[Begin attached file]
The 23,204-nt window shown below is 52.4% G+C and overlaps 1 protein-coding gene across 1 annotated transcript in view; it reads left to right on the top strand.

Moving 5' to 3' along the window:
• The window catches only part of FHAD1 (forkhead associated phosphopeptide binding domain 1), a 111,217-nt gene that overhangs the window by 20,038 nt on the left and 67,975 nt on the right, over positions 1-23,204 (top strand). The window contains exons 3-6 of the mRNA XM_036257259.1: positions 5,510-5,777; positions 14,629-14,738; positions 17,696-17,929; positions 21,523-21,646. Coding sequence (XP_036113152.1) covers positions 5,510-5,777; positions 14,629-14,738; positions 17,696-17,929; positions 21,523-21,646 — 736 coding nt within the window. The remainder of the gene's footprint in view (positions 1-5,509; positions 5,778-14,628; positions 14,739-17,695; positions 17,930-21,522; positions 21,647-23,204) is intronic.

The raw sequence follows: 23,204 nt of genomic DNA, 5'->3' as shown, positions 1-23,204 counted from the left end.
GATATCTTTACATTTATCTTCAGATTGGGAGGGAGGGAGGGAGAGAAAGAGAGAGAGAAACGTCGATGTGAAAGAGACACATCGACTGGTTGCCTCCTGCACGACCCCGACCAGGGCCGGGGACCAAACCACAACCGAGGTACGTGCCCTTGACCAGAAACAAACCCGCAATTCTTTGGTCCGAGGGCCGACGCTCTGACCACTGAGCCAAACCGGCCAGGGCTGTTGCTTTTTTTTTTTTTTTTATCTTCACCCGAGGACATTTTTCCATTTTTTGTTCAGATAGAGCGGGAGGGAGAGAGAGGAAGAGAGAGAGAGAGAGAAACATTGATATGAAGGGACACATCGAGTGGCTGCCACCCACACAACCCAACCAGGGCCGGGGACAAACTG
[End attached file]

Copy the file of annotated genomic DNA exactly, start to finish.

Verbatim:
The 23,204-nt window shown below is 52.4% G+C and overlaps 1 protein-coding gene across 1 annotated transcript in view; it reads left to right on the top strand.

Moving 5' to 3' along the window:
• The window catches only part of FHAD1 (forkhead associated phosphopeptide binding domain 1), a 111,217-nt gene that overhangs the window by 20,038 nt on the left and 67,975 nt on the right, over positions 1-23,204 (top strand). The window contains exons 3-6 of the mRNA XM_036257259.1: positions 5,510-5,777; positions 14,629-14,738; positions 17,696-17,929; positions 21,523-21,646. Coding sequence (XP_036113152.1) covers positions 5,510-5,777; positions 14,629-14,738; positions 17,696-17,929; positions 21,523-21,646 — 736 coding nt within the window. The remainder of the gene's footprint in view (positions 1-5,509; positions 5,778-14,628; positions 14,739-17,695; positions 17,930-21,522; positions 21,647-23,204) is intronic.

The raw sequence follows: 23,204 nt of genomic DNA, 5'->3' as shown, positions 1-23,204 counted from the left end.
GATATCTTTACATTTATCTTCAGATTGGGAGGGAGGGAGGGAGAGAAAGAGAGAGAGAAACGTCGATGTGAAAGAGACACATCGACTGGTTGCCTCCTGCACGACCCCGACCAGGGCCGGGGACCAAACCACAACCGAGGTACGTGCCCTTGACCAGAAACAAACCCGCAATTCTTTGGTCCGAGGGCCGACGCTCTGACCACTGAGCCAAACCGGCCAGGGCTGTTGCTTTTTTTTTTTTTTTTATCTTCACCCGAGGACATTTTTCCATTTTTTGTTCAGATAGAGCGGGAGGGAGAGAGAGGAAGAGAGAGAGAGAGAGAAACATTGATATGAAGGGACACATCGAGTGGCTGCCACCCACACAACCCAACCAGGGCCGGGGACAAACTG